“Isolating the isolated: the draft law on temporarily occupied territories”
11 November 2016, Kyiv. Representatives of state authorities, international and human rights protection organizations are calling for an inclusive and participatory approach in the formulation of legal acts concerning non-government controlled areas and its population.
This issue was the focus of the press-conference “Isolating the isolated: the draft law on temporarily occupied territories” held on 10 November 2016.
The UNHCR Representation in Ukraine, and partner NGOs CrimeaSOS, Danish Refugee Council, Right to Protection and Vostok-SOS raised concerns with provisions of the draft law no. 3593-d “On the Temporarily Occupied Territory of Ukraine”, which is currently under consideration by Parliament. According to experts, the current version of the draft will negatively impact the humanitarian situation in the non-government controlled areas and deteriorate the climate of human rights observance.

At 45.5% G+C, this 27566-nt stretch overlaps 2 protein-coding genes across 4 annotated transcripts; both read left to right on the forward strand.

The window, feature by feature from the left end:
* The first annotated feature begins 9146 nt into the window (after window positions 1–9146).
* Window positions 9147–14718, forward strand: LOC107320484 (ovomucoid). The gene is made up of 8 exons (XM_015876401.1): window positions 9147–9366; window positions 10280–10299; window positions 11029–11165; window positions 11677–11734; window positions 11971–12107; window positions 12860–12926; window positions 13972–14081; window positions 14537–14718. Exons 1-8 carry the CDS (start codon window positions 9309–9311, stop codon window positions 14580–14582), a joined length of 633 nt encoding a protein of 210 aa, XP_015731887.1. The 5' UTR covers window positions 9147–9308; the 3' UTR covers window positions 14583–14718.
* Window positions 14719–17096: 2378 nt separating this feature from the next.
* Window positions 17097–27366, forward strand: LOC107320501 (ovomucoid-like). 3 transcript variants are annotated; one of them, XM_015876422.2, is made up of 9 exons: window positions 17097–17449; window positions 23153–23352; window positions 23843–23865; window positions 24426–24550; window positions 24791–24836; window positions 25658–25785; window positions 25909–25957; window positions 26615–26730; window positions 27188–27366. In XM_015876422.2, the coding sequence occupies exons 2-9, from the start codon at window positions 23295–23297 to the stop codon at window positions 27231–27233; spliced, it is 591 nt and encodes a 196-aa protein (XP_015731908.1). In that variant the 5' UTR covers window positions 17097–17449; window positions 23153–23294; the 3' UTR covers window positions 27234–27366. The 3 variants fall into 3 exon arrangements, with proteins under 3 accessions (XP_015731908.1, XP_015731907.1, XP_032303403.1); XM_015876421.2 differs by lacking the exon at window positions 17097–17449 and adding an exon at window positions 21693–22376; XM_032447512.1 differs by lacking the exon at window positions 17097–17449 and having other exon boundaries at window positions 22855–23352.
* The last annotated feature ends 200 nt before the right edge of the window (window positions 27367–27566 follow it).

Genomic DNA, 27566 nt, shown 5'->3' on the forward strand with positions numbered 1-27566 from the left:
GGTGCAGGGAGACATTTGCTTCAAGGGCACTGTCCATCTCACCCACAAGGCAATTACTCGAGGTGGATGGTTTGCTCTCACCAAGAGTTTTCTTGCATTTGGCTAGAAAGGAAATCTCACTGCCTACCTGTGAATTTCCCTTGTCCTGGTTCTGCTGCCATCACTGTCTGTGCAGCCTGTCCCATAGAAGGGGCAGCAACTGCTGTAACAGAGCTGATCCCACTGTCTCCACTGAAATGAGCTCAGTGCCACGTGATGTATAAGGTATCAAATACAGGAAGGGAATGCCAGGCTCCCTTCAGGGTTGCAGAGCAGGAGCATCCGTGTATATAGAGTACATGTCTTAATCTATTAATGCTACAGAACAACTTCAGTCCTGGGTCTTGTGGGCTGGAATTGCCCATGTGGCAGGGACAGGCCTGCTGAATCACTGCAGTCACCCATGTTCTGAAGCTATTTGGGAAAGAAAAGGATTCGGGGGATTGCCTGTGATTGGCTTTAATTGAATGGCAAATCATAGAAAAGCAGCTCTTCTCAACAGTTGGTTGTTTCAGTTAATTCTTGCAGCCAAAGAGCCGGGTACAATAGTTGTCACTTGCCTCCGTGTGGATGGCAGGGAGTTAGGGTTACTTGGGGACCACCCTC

The organizations underline that the full blockade and restricted humanitarian access envisaged in the draft law will affect over 2 million people residing in non-government controlled areas. The draft law foresees serious restrictions of civil and political rights as well as undermines international principles of reconciliation and post-conflict setting.
Ukraine’s responsibility for the fate of population and the non-government controlled areas is further underlined by Member of the Parliament, Grigoriy Nemyria, the Head of the Parliamentary Committee on Human Rights, National Minorities and Inter-ethnic Relations: “People, who remained at the non-government controlled area of Donbas, are the citizens of Ukraine. It is the responsibility of the Government to take care of them and to protect them. They should not be thrown to their fate. Any attempts at legislative or executive level to “isolate” or “cut off” Donbas impair our national interest and contravene the Constitution of Ukraine and our international obligations.”